France considers that the issue of Iran’s nuclear program should not be linked to that of Western prisoners in Iranpreferring to focus on the need for Tehran to keep its commitments on the issue of its nuclear program.

“I have no comment on the agreement reached between the United States and Iran” to release five American prisoners, French Foreign Minister Catherine Colonna said today at the end of a meeting in New York with Raphael Grossi, the director general of the International Atomic Energy Organization (IAEA/IAEA), on the sidelines of the UN General Assembly.

“I think we should at least be extremely careful and separate it from the issue of the nuclear program,” he told reporters. “This has nothing to do with it. Don’t connect it, it wouldn’t be wise to do so.”

Four Frenchmen continue to be “arbitrarily detained” in Iran.

On Monday, five Americans released by Iran as part of deal, which was facilitated by the release of six billion dollars in frozen Iranian oil revenues.

Some observers wonder about the impact of this release of frozen Iranian assets on a resumption of talks on Iran’s nuclear program.

“It’s important to keep the two separate, not to conflate the two,” Colonna insisted.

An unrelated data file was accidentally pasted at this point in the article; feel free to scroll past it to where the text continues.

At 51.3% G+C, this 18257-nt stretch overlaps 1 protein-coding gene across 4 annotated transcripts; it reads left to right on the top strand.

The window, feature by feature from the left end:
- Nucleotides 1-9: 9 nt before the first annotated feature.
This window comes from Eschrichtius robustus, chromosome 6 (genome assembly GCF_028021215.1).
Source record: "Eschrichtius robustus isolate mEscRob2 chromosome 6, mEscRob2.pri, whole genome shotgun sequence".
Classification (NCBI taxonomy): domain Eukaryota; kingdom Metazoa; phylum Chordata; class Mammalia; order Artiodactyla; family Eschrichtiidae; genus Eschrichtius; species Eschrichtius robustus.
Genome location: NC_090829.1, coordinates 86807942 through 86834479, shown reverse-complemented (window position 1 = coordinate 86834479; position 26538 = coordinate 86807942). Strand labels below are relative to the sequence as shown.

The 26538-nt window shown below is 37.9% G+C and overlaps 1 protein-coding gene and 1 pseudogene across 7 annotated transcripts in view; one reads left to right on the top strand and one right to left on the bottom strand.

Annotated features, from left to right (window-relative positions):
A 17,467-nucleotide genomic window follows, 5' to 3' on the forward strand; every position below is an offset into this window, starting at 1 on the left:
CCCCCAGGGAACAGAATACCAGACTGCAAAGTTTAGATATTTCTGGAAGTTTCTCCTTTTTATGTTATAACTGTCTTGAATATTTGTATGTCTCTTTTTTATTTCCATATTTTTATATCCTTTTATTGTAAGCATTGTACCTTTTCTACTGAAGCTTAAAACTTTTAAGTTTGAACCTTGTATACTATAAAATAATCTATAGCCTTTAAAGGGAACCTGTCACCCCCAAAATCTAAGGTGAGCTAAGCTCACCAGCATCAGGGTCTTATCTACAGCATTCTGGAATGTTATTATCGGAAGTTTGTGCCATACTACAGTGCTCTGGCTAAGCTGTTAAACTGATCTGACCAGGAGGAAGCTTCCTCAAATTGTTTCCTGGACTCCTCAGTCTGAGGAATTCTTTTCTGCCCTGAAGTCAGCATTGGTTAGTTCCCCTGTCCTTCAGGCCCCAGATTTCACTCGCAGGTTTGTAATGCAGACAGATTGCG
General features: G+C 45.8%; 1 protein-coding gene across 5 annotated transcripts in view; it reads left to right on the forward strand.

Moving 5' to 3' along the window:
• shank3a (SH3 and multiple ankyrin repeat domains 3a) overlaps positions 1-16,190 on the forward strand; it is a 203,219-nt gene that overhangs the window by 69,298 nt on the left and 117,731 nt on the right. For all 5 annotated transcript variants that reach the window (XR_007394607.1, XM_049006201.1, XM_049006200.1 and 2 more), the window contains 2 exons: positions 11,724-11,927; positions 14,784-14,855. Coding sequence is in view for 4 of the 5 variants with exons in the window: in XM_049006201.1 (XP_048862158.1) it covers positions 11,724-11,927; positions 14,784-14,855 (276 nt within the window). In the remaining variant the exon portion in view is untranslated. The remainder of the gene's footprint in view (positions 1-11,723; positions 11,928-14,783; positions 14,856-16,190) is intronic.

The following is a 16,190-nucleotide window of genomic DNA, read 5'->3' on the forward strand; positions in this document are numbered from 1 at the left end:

For his part, Rafael Grossi asked for more “clarity”. “Obviously things are connected but if we connect them too much, in the end the confusion increases.”

At the risk of losing the essential, hinted the French minister, for whom “Iran is continuing its nuclear program and that is a cause for great concern.”

“We ask Iran to respect its commitments, to continue a de-escalation and not an escalation,” he said. “And if it doesn’t, it will be up to the IAEA to draw the conclusions in the form of a report that will be submitted to states for them to decide.”

Iran, which has consistently denied it wants to acquire an atomic bomb, has gradually gone beyond its commitments under the 2015 accord in response to the US withdrawal from the agreement, which was decided in 2018 by Donald Trump.

This agreement aimed to limit the Islamic Republic’s nuclear activities in exchange for the lifting of international sanctions against Tehran.

Grossi reiterated that Iran continues to “enrich (uranium) to very high levels, close to military grade.”

“We no longer have the necessary visibility to give guarantees that everything is in order,” he said as Iran withdrew accreditation from “the most experienced” inspectors.